Home > Uncategorized > DEP Abandons Toxic Chemical Phase Out Regulation – Instead Pays Polluters Not To Pollute

DEP Abandons Toxic Chemical Phase Out Regulation – Instead Pays Polluters Not To Pollute

Christie Administration’s “shared sacrifice” – Polluters profit while people get sick

[Update: you need to read the original post first to understand this, but I wanted to clarify and expand based on a conversation that just emerged in a discussion of this issue on a national TCE (perc) listserve. The listserve discussion was focused on vapor intrusion of chemicals into about 450 homes in Pompton Lakes NJ from the Dupont site.

A national vapor intrusion expert replied to my post to note that dry cleaned clothes can “off gas” perc in homes, and resemble vapor intrusion. I agreed, and said that perc also can enter homes from nearby industrial emission sources (e.g. dry cleaners, chemical plants, et al).

I then tried to explain why this all was related and why I was so disgusted by the DEP press release touting the dry cleaner grant program.

You see, the “new” NJ DEP leadership makes a lot of noise in the press, especially in the Pompton Lakes community, that they are aggressively acting to protect public health. They say that now that they are aware of what’s going on in Pompton Lakes, they have have made protecting the community a priority (in contrast to 25 years of prior DEP administration’s, who apparently either didn’t know or care about Dupont PL)

I don’t know how they pull that off, because the current Deputy Commissioner – who some say is really running the DEP due to the Commissioner’s lack of qualifications and experience – was the former head of the “broken” Site Remediation Program, which had “oversight” of Dupont, Pompton Lakes. In fact, her first public appearance as Deputy Commissioner was in Pompton Lakes,  where she was almost tarred and feathered for her comments and arrogant demeanor that gravely insulted residents.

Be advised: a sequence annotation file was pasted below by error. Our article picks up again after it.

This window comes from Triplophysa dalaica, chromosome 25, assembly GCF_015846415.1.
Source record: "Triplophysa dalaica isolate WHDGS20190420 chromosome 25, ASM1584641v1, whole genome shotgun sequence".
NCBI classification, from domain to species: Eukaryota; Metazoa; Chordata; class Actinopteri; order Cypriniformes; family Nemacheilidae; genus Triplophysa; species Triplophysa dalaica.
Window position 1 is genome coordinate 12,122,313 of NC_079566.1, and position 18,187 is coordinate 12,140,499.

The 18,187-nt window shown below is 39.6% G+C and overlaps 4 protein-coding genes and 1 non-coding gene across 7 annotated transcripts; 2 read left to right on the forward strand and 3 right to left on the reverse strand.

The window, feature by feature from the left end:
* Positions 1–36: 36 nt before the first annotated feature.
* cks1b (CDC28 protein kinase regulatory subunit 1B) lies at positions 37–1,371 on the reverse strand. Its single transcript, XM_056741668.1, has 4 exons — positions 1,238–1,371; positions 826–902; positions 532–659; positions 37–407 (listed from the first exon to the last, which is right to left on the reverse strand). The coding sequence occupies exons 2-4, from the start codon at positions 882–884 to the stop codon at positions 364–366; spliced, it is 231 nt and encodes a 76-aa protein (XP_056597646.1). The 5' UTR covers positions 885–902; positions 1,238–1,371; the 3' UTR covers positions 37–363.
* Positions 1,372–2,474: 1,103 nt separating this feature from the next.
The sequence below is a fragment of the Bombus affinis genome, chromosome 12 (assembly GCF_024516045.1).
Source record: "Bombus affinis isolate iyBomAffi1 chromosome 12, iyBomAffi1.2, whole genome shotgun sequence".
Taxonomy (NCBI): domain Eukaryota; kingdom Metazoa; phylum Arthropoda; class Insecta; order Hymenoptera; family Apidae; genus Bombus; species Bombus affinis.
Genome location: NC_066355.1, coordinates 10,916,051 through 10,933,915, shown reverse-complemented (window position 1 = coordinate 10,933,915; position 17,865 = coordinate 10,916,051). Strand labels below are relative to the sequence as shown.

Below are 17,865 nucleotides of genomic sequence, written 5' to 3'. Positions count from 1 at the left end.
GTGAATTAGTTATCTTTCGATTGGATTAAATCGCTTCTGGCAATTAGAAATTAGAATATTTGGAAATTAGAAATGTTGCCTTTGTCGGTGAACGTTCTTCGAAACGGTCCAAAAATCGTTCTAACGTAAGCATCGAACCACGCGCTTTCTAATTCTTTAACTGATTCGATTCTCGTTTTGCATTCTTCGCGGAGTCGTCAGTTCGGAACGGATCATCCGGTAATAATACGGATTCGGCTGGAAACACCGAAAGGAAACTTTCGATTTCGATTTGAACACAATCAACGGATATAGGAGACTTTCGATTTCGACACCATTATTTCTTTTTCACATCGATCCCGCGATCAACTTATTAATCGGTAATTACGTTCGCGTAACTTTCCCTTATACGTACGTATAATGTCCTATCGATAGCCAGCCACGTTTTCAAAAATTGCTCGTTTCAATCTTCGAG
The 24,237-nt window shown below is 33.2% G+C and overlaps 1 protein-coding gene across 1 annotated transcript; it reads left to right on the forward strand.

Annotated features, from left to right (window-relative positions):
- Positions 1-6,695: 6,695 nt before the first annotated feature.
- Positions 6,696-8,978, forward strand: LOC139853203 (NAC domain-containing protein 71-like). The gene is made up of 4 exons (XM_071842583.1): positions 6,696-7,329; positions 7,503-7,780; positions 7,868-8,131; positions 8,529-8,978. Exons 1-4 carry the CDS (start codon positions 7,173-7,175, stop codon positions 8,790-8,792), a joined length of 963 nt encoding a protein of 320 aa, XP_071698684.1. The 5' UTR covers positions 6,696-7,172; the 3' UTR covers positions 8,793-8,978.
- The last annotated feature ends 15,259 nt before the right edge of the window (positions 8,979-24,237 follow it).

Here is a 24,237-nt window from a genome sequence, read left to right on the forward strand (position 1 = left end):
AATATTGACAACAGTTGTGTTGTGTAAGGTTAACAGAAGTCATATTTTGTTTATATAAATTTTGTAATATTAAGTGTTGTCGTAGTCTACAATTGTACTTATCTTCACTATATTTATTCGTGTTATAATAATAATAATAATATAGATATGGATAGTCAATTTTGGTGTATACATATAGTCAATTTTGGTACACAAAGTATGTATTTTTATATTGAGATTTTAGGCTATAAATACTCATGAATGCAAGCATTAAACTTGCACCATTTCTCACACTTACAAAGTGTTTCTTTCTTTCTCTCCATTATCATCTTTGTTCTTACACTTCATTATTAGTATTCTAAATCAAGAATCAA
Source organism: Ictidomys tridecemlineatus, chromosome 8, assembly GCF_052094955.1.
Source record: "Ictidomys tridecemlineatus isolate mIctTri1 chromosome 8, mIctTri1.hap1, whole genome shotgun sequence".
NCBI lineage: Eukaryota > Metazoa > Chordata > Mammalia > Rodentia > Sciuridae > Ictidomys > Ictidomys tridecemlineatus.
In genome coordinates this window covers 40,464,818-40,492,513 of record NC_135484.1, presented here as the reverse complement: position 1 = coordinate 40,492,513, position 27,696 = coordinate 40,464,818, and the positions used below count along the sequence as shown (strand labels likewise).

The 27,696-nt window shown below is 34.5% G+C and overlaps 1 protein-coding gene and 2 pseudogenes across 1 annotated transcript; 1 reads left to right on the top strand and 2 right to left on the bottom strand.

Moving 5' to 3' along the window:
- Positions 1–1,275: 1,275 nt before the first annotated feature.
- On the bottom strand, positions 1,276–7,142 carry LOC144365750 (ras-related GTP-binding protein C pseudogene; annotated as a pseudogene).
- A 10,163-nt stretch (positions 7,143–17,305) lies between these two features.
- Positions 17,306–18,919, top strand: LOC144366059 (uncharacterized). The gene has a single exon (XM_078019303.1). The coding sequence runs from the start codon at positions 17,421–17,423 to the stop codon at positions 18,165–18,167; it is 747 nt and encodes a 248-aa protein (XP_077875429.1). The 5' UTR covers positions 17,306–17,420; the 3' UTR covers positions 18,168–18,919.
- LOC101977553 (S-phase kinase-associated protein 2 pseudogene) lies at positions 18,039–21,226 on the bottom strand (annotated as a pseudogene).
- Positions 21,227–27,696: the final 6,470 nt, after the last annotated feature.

The key point is that DEP has huge regulatory power to protect public health from serious known risks that they are NOT using. The abandonment of the perc phase our rule is just one example of that.

In addition to the sham Pompton Lakes claims, DEP engages in BS PR stunts like the $5 million dry cleaner grant program – they even have the chutzpah to note this:

Priorities for the grant money are dry cleaners located in residential settings, such as apartment buildings or mixed commercial and residential strip malls, and those located within 50 feet of day care centers.”

While DEP may consider proximity and residetnial/day care location risk in the dry cleaner grant program, the larger reality is:

1) DEP has no statewide vapor intrusion (VI) program. What DEP does on VI risks is site specific and privatized. The pace and extent of any VI investigation and remedy is under the control of polluters, not based on public health. DEP is well aware of scores of volatile organic contaminant groundwater plumes under occupied buildings that cause VI risks, yet does nothing to warn or protect the people in those buildings ;

2) DEP is well aware of the fact that the DHSS school and day care center VI risk standards are based on a 1 in 10,000 risk level. Instead of adopting protective regulations using a more conservative risk standard for this extremely sensitive sub-population (i.e. children), current NJ school and day care standards are 100 time WEAKER than other DEP soil, water, and VI standards, which are based on 1 in a million risk level (which is derived by risk assessments that assume a health adult male exposure, not a developing child’s!); and

3) DEP does not have air quality standards or enforceable permit regulations to address exactly the kind of risky and unacceptable situation they describe in their press release, e.g. when an industrial emission source is located very close to homes or schools, DEP does not consider those health risks in setting permit emission limits on that source!!!

DEP knows all this irresponsible abdication, yet they get away with writing Orwellian press releases – which amounts to lying to the public – and no one calls them on it! – reporters instead stenographhically praise DEP for it! end Update]

In a press release today, DEP squares the circle  –  instead of strictly regulating toxic polluters to protect the public health, DEP is providing grants to them.